It didn’t stick. It sort of worked for a while, but let’s cut to the chase: Swissburgers are damn tasty. I decided I needed a Plan B.

During high school I was an active B’nai B’rith Girl, part of the B’nai B’rith Youth Organization (BBYO). That was where I first learned the Hebrew word hineni, It’s how we responded when attendance was being taken at meetings.

At first I was confused by this response. I knew that ani was the Hebrew word for “I,” and that po meant “here,” so I didn’t understand why the reply wouldn’t be ani po or po ani (my Hebrew vocabulary is passable, but my grammar is ra m’od -- very bad).

I’m still friends with a few of my sister B’nai B’rith Girls, as we called each other, and one of them in particular has always truly been like a big sister to me. After one of our lengthy long distance conversations a little over a year ago I became nostalgic and pulled out some old photos, including some from that first meeting when I heard a roomful of girls proclaiming hineni. I decided to re-examine its meaning.

It turns out that in the Torah, hineni is used when someone is being called upon directly by G-d. Its meaning goes beyond the physical act of being and denotes a spiritual, intellectual, and corporal presence all at once.

G-d’s not doing a whole lot of talking to me these days, and I’m not necessarily picking up my phone and calling Him/Her/It. But that doesn’t mean that I shouldn’t be living each day and responding to myself and the world around me with the same fervor and dedication that Abraham or Moses showed when G-d called upon them back in the day.

I needed a way to remind myself of this fact day in and day out.

So Plan B: Get a tattoo of the word hineni. A permanent reminder that I am here. That it is time to stop passively floating through days. Time to actively choose my own path, rather than following the one of greatest comfort and least resistance. Time to take ownership over every minute, hour, and day of my life.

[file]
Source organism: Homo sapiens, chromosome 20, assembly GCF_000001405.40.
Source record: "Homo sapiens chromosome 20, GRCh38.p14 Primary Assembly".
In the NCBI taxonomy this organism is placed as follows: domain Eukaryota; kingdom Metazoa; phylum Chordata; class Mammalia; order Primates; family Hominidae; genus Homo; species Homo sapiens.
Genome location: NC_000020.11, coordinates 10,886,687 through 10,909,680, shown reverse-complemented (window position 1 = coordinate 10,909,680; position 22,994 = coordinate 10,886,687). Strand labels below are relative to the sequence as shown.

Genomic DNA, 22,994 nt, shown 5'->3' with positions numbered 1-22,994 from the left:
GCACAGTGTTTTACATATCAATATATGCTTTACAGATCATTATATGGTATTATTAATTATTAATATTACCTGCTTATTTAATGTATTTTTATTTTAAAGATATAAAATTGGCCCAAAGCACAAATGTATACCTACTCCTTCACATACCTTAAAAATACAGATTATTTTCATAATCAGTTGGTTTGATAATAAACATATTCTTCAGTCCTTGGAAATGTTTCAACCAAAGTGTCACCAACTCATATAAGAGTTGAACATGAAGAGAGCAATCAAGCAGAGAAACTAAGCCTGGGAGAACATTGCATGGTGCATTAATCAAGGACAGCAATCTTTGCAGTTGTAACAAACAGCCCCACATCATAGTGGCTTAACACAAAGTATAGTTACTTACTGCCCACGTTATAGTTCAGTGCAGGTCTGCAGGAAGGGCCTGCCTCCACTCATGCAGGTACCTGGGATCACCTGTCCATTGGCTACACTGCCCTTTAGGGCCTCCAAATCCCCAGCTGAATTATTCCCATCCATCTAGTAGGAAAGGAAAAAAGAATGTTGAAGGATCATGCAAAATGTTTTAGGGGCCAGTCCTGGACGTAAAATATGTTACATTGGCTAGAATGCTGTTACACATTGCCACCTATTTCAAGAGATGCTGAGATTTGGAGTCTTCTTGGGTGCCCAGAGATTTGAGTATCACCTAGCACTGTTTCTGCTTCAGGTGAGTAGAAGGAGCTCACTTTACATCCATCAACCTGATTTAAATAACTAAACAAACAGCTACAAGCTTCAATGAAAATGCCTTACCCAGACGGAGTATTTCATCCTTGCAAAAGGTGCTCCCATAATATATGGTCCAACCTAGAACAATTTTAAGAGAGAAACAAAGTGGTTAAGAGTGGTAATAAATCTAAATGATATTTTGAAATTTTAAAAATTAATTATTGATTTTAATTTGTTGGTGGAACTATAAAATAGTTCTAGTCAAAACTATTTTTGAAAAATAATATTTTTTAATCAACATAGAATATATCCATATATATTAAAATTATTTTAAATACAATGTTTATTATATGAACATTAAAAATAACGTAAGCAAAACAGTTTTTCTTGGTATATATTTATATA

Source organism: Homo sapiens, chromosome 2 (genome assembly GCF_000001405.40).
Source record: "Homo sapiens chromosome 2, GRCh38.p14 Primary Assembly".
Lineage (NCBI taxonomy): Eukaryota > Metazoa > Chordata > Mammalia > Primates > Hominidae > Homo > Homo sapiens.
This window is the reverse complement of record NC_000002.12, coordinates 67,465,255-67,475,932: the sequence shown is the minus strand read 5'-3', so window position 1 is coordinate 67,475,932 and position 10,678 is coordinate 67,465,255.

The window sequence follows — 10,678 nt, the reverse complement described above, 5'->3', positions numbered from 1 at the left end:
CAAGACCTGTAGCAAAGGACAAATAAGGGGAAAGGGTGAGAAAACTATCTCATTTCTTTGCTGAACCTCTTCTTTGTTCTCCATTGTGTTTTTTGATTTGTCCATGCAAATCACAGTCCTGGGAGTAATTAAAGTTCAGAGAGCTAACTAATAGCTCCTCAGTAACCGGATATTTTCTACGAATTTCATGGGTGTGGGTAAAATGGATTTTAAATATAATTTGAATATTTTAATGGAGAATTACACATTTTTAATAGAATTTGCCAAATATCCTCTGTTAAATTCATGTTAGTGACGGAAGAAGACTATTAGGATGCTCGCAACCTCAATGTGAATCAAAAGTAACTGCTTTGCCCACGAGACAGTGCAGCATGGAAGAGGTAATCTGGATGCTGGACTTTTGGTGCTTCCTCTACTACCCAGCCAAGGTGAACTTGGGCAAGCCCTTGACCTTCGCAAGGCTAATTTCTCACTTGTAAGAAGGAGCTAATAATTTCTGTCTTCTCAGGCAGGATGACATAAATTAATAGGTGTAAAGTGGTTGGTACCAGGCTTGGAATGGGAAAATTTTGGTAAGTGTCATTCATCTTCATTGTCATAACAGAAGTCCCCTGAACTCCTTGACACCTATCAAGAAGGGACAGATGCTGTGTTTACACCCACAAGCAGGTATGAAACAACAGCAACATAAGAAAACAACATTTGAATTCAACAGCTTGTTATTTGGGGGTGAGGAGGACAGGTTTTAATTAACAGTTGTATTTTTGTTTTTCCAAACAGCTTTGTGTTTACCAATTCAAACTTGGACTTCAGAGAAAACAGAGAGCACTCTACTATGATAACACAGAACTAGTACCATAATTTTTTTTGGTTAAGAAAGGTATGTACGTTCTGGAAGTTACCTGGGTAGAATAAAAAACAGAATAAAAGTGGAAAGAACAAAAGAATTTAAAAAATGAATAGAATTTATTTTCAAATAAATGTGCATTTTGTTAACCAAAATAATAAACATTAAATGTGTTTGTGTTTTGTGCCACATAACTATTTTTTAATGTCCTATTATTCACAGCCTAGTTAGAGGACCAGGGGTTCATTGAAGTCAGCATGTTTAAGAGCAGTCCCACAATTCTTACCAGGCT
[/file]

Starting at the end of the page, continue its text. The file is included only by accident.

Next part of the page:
As the weeks went by and I hadn’t decided on the right Hebrew font or researched which tattoo artist or parlor to go to, I began to question why I couldn’t just take the plunge already. And then it dawned on me: the tattoo was just another crutch.

Irony of ironies, by permanently inking “here I am” on my body, I realized I would actually be giving myself an excuse not to be here. I could float along “present” in each moment because of course I’m here; I have the proof tattooed on my foot and I need to do no more! But it would lose all meaning. I would once again be taking the most convenient (albeit the most painful) path. I could forget to actually be here because I could use the tattoo to simply appear as though I was present in every moment. And I couldn’t let that happen.

So the hineni tattoo was scrapped.

Since giving up this idea, I haven’t massively overhauled my life. My daily routine still includes the same neighborhood, the same commute, and the same job, and yet nothing really feels the same. Because while there will no doubt be occasional days when I shift into autopilot, I am starting to embrace the fact that I am the lead actor in my own life; in each misstep, triumph, and everything in between. I am finally giving myself the chance to believe: hineni.